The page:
FocusFlexible formats for inquiry and problem solving
- Knowledge is … scope of possible actions and interpretations
- Knowing is … contributing substantially
- Learner is … player
- Learning is … serious playing
- Teaching is … problem setting, parameter defining
SynopsisSerious Play encompasses a range of play-based, problem-focused, and inquiry-oriented formats for learning. Among the many possibilities, video games, improvisational theatre, and role play figure prominently. Uniting themes include focus on task, flexibility in activity, toying with boundaries, oriented to possibility, and freedom from judgment – all while having fun. Serious Play is often linked to Design Thinking, with common ground on such elements as ideating, empathizing, prototyping, and testing. Associated discourses include:
- Serious Fun – similar in intention to Serious Play, but more typically invoked in educational encounters with children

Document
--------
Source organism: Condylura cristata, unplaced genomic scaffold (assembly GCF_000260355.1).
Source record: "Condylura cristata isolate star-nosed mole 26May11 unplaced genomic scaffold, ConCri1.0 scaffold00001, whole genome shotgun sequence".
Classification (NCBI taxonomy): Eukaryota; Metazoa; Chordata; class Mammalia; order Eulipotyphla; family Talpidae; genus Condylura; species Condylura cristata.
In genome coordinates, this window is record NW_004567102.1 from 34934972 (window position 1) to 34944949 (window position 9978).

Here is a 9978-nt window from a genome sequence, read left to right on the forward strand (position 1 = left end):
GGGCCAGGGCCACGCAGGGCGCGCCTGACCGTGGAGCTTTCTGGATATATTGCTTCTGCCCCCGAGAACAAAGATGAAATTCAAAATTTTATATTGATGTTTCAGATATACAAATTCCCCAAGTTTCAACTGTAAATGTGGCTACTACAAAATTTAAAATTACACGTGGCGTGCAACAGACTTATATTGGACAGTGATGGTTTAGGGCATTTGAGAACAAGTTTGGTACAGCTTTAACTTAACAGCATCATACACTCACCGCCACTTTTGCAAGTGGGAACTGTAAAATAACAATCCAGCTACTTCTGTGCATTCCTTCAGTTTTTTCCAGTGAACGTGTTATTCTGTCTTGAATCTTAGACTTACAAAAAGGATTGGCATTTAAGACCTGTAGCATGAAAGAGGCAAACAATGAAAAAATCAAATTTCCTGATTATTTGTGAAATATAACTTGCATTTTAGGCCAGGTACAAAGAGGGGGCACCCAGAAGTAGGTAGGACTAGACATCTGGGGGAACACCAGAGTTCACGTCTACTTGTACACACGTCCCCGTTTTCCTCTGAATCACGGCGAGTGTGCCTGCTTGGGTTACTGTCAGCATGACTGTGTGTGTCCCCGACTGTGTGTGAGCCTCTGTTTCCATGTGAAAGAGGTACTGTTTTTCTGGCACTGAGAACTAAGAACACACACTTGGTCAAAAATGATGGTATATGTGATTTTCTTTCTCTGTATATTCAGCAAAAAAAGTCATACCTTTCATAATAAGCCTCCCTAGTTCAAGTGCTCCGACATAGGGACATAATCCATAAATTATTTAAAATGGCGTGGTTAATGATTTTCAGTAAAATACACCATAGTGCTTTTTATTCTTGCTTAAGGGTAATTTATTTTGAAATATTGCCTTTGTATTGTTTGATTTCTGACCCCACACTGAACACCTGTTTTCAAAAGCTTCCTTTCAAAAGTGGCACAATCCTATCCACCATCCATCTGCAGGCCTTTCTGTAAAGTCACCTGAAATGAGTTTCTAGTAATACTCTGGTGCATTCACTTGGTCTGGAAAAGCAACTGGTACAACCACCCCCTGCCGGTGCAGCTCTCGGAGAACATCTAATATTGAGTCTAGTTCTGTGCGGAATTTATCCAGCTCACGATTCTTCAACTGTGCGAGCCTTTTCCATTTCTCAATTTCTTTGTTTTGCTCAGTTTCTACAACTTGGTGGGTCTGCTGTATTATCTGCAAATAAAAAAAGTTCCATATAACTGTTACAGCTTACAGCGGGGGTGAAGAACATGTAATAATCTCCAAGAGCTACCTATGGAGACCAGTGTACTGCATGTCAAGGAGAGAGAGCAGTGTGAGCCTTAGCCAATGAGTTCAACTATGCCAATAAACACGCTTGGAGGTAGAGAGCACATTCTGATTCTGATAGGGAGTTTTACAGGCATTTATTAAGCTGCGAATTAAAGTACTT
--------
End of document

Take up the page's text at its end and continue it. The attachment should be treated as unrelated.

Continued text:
- Serious Games (Applied Games) – a game designed to support understanding and/or develop skills – and, so, one in which entertainment is a necessary-but-secondary quality
CommentarySerious Play is focused mainly on adult learners and co-workers. Critics have argued that it has limited value unless participants are fully conscious of the purposes of their engagement and invested in working together on the issue or problem at hand.
Authors and/or Prominent InfluencesDiffuse
Status as a Theory of LearningSerious Play is about structuring contexts to support innovative learning, but it is not a perspective that is oriented toward or that affords new insight into the complex dynamics of learning.
Status as a Theory of TeachingSerious Play is perhaps best construed as a theory of teaching. It is mainly concerned with formats to support engaged and innovative activity.
Status as a Scientific TheorySerious Play meets our criteria with regard to theoretical soundness and fit with associated discourses. It does not appear to have been the focus of much empirical study, however.
- Serious Fun
- Serious Games (Applied Games)
Please cite this article as:
Davis, B., & Francis, K. (2021). “Serious Play” in Discourses on Learning in Education. https://learningdiscourses.com.
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